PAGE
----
Blood, Sweat and Tears – Same (1969)

FrontCover1The difference between Blood, Sweat & Tears and the group’s preceding long-player, Child Is Father to the Man, is the difference between a monumental seller and a record that was “merely” a huge critical success. Arguably, the Blood, Sweat & Tears that made this self-titled second album — consisting of five of the eight original members and four newcomers, including singer David Clayton-Thomas — was really a different group from the one that made Child Is Father to the Man, which was done largely under the direction of singer/songwriter/keyboard player/arranger Al Kooper. They had certain similarities to the original: the musical mixture of classical, jazz, and rock elements was still apparent, and the interplay between the horns and the keyboards was still occurring, even if those instruments were being played by different people. Kooper was even still present as an arranger on two tracks, notably the initial hit “You’ve Made Me So Very Happy.” But the second BS&T, under the aegis of producer James William Guercio, was a less adventurous unit, and, as fronted by Clayton-Thomas, a far more commercial one. Not only did the album contain three songs that neared the top of the charts as singles — “Happy,” “Spinning Wheel,” and “And When I Die” — but the whole album, including an arrangement of “God Bless the Child” and the radical rewrite of Traffic’s “Smiling Phases,” was wonderfully accessible. It was a repertoire to build a career on, and Blood, Sweat & Tears did exactly that, although they never came close to equaling this album. (by Bruce Eder)


This album opens with an extended flute and chimes cover of Erik Satie. The second track is a Traffic cover rife with jazz solos. Whatever foggy pre-conceptions I had of BST (mostly “Spinning Wheel,” still excellent), this does match. Horns punctuate all sorts of moments. “And When I Die” comes swinging in with an almost country vibe. Lots of organ on the B-side. You would think the sprawling and strong Blues would close the disc, but no, it’s a lovely return to Satie.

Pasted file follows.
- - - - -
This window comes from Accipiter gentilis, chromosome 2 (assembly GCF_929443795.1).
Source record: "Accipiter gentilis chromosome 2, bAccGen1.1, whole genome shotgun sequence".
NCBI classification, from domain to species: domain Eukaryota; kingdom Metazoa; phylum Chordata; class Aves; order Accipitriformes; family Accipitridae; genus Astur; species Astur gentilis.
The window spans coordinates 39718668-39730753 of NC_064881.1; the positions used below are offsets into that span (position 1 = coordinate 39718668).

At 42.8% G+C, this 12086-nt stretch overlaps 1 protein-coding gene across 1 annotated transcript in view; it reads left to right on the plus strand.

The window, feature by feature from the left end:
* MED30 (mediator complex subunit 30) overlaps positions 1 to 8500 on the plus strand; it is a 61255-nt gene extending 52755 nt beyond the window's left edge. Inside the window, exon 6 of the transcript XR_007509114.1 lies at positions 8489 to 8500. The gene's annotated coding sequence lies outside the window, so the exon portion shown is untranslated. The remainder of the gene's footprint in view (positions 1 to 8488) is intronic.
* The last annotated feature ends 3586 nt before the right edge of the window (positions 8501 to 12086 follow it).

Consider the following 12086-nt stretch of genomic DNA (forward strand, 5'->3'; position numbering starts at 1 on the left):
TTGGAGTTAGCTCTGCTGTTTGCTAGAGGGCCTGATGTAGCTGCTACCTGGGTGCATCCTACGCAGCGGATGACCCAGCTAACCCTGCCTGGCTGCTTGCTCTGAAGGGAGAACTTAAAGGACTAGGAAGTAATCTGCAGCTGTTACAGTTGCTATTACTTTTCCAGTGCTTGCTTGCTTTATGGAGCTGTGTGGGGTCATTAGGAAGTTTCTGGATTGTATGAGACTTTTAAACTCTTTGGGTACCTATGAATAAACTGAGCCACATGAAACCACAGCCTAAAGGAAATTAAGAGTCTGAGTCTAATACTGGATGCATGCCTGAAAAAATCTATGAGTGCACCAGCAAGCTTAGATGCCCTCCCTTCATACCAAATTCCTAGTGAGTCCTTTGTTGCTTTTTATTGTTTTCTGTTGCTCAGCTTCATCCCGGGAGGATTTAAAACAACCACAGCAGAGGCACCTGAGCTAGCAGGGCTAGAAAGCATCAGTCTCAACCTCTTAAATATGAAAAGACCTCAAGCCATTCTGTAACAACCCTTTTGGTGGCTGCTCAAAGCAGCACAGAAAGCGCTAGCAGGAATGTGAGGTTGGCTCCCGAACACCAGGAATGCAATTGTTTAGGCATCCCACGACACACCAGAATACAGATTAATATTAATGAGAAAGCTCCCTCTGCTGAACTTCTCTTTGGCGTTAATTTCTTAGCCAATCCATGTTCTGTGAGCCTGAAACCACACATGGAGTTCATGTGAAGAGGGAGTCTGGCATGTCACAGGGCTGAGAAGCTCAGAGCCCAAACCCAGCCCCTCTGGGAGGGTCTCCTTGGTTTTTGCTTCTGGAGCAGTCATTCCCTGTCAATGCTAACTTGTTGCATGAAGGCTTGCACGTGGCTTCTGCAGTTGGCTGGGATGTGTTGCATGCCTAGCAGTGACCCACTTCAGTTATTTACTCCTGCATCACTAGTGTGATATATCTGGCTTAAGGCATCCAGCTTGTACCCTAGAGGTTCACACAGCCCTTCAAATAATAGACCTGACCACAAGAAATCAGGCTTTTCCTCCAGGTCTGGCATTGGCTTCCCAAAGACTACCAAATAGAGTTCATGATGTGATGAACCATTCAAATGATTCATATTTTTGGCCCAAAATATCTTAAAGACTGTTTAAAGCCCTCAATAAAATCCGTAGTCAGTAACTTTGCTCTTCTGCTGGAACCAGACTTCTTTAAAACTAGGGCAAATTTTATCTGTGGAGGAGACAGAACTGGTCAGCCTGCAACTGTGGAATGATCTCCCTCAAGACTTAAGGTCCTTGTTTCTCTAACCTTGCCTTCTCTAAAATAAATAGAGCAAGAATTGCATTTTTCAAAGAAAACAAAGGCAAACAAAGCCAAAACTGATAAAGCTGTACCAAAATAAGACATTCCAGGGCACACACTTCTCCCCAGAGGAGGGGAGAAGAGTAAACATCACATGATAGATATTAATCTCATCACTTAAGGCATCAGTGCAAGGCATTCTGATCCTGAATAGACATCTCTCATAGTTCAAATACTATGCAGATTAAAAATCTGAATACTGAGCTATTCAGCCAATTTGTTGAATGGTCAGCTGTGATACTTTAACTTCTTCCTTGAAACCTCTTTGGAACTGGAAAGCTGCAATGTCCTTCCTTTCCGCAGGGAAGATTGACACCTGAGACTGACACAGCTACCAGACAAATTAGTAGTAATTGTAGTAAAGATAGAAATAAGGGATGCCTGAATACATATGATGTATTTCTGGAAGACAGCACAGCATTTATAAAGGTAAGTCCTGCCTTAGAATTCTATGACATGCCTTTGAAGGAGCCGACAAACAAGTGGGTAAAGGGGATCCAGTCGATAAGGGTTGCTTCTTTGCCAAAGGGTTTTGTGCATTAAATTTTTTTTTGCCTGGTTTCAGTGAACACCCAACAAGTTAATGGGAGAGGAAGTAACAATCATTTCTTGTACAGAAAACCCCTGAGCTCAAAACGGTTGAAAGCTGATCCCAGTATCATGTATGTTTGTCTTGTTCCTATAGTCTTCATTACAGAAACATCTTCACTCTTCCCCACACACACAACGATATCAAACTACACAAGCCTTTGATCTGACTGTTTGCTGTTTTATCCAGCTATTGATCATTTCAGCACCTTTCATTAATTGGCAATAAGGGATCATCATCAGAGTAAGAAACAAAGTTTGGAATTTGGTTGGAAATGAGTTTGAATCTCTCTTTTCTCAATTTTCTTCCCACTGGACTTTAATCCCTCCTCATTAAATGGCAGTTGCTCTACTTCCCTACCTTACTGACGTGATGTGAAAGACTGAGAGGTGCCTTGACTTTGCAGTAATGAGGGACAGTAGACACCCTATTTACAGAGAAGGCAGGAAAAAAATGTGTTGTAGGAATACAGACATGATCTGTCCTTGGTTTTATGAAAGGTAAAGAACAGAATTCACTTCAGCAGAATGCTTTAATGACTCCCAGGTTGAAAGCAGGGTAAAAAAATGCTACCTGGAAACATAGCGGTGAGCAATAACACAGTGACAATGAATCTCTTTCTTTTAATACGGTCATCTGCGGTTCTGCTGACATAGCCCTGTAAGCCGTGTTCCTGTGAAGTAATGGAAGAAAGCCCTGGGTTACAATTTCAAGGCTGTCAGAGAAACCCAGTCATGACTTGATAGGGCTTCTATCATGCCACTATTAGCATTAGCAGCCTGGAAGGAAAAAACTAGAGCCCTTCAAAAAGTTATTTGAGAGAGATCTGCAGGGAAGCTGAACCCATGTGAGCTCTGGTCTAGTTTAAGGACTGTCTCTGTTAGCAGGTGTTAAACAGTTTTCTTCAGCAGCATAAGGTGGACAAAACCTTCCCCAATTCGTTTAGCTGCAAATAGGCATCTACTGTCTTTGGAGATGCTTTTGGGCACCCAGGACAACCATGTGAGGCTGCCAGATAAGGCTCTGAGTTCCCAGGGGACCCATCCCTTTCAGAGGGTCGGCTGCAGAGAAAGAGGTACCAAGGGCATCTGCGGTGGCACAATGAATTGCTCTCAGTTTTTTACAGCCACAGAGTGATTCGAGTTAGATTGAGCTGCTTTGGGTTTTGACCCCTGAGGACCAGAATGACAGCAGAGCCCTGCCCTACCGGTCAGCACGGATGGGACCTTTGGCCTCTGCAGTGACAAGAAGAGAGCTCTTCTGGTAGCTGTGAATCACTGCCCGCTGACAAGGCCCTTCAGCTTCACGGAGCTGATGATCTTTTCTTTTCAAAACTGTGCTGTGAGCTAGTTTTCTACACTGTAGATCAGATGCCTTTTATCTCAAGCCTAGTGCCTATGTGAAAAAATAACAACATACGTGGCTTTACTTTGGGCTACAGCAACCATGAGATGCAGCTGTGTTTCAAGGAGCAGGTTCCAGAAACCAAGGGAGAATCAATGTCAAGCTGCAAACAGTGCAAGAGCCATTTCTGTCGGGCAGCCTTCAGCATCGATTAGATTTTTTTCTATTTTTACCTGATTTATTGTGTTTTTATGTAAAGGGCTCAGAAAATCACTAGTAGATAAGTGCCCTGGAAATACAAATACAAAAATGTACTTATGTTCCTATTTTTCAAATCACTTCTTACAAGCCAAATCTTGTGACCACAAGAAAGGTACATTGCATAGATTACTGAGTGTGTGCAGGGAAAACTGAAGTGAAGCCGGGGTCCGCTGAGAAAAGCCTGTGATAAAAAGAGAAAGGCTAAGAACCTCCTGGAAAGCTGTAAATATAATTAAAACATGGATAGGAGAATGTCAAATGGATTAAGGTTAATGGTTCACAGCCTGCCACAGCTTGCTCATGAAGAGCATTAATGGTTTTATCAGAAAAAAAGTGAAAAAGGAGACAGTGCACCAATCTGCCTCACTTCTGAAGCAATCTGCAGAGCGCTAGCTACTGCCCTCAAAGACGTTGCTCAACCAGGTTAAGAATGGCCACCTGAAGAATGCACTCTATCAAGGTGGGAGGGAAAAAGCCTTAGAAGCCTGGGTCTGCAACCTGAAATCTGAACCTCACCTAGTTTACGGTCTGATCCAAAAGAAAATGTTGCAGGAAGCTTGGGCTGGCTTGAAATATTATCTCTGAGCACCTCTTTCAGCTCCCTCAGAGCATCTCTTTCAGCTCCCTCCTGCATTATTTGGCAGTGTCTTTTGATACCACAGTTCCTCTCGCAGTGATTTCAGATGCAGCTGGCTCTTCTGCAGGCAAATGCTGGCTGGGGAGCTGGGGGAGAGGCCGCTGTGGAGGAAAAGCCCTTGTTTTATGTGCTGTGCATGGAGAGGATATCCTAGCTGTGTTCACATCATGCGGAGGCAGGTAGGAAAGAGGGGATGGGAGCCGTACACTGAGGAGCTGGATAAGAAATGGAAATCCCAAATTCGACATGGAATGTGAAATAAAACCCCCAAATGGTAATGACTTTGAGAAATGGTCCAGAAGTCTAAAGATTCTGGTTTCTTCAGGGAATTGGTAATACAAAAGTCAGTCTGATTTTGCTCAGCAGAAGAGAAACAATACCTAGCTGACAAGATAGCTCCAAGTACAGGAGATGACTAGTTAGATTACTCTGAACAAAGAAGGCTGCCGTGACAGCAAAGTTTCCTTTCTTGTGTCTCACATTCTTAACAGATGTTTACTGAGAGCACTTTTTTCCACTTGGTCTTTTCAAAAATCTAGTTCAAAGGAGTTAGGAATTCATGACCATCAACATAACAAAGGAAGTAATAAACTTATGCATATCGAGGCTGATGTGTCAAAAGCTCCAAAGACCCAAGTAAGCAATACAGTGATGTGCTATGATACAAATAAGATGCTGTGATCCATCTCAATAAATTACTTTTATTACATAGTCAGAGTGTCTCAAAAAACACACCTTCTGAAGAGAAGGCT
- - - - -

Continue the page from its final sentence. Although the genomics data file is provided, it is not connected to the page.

An eclectic, completely unexpected album. Not a masterpiece, but certainly delightful. Highly recommended.(by a fan called Justin)


David Clayton-Thomas (vocals)
Bobby Colomby (drums)
Jim Fielder (bass)
Dick Halligan (keyboards, flute, trombone)
Jerry Hyman (trombone)
Steve Katz (guitar, vocals)
Fred Lipsius (saxophone, piano)
Lew Soloff (trumpet, flugelhorn)
Chuck Winfield (trumpet, flugelhorn)


01. Variations On A Theme By Erik Satie (1st and 2nd Movements) (Satie) 2.36
02. Smiling Phases (Capaldi/Winwood/Wood) 5.11
03. Sometimes In Winter (Katz) 3.09
04. More And More (Vee/Juan) 3.05
05. And When I Die (Nyro) 4.06
06. God Bless the Child (Holiday/Herzog, Jr.) 5.53
07. Spinning Wheel (Clayton-Thomas) 4.08
08. You’ve Made Me So Very Happy (B.Holloway/P.Holloway/Gordy, Jr./Wilson) 4.20
09. Blues, Pt. II (Clayton-Thomas/Colomby /Fielder/Halligan/Hyman/Katz/Lipsius/Soloff/Winfield) 11.45
10. Variations On A Theme By Erik Satie (1st Movement) (Satie) 1.43